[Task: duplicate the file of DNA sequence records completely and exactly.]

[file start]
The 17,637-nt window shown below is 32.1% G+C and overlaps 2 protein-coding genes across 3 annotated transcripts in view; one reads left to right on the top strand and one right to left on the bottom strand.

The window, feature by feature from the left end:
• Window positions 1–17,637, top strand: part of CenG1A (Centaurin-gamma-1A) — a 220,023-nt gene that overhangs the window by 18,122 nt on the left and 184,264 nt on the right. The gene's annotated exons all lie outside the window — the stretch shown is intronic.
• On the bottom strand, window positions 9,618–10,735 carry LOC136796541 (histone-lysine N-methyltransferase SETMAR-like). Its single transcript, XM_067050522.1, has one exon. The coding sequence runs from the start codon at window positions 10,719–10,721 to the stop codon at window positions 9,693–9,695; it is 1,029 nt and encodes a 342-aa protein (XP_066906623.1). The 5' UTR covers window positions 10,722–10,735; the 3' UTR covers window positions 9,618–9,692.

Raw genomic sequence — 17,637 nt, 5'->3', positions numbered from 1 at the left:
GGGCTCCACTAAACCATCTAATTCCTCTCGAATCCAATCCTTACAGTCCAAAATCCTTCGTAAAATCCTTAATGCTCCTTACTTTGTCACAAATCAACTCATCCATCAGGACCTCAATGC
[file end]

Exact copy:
The 17,637-nt window shown below is 32.1% G+C and overlaps 2 protein-coding genes across 3 annotated transcripts in view; one reads left to right on the top strand and one right to left on the bottom strand.

The window, feature by feature from the left end:
• Window positions 1–17,637, top strand: part of CenG1A (Centaurin-gamma-1A) — a 220,023-nt gene that overhangs the window by 18,122 nt on the left and 184,264 nt on the right. The gene's annotated exons all lie outside the window — the stretch shown is intronic.
• On the bottom strand, window positions 9,618–10,735 carry LOC136796541 (histone-lysine N-methyltransferase SETMAR-like). Its single transcript, XM_067050522.1, has one exon. The coding sequence runs from the start codon at window positions 10,719–10,721 to the stop codon at window positions 9,693–9,695; it is 1,029 nt and encodes a 342-aa protein (XP_066906623.1). The 5' UTR covers window positions 10,722–10,735; the 3' UTR covers window positions 9,618–9,692.

Raw genomic sequence — 17,637 nt, 5'->3', positions numbered from 1 at the left:
GGGCTCCACTAAACCATCTAATTCCTCTCGAATCCAATCCTTACAGTCCAAAATCCTTCGTAAAATCCTTAATGCTCCTTACTTTGTCACAAATCAACTCATCCATCAGGACCTCAATGC